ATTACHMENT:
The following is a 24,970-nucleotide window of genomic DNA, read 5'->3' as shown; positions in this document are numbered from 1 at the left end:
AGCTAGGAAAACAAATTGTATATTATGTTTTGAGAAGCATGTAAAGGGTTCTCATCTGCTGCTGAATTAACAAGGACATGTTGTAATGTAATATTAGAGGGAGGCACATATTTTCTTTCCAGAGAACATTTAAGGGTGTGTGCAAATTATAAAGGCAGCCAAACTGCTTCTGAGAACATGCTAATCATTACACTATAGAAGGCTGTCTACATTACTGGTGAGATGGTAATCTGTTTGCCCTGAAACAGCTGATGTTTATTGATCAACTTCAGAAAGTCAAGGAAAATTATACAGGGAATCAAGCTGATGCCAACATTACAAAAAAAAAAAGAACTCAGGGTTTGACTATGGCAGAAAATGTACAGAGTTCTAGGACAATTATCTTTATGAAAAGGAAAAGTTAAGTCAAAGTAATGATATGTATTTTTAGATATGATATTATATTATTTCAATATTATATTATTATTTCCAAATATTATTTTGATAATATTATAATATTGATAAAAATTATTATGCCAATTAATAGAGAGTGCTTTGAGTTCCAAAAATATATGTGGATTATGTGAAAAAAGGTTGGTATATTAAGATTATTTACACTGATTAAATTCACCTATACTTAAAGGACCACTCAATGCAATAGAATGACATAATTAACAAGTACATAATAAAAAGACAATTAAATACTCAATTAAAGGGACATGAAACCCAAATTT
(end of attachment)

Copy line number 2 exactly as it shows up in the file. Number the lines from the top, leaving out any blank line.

AGCTAGGAAAACAAATTGTATATTATGTTTTGAGAAGCATGTAAAGGGTTCTCATCTGCTGCTGAATTAACAAGGACATGTTGTAATGTAATATTAGAGGGAGGCACATATTTTCTTTCCAGAGAACATTTAAGGGTGTGTGCAAATTATAAAGGCAGCCAAACTGCTTCTGAGAACATGCTAATCATTACACTATAGAAGGCTGTCTACATTACTGGTGAGATGGTAATCTGTTTGCCCTGAAACAGCTGATGTTTATTGATCAACTTCAGAAAGTCAAGGAAAATTATACAGGGAATCAAGCTGATGCCAACATTACAAAAAAAAAAAGAACTCAGGGTTTGACTATGGCAGAAAATGTACAGAGTTCTAGGACAATTATCTTTATGAAAAGGAAAAGTTAAGTCAAAGTAATGATATGTATTTTTAGATATGATATTATATTATTTCAATATTATATTATTATTTCCAAATATTATTTTGATAATATTATAATATTGATAAAAATTATTATGCCAATTAATAGAGAGTGCTTTGAGTTCCAAAAATATATGTGGATTATGTGAAAAAAGGTTGGTATATTAAGATTATTTACACTGATTAAATTCACCTATACTTAAAGGACCACTCAATGCAATAGAATGACATAATTAACAAGTACATAATAAAAAGACAATTAAATACTCAATTAAAGGGACATGAAACCCAAATTT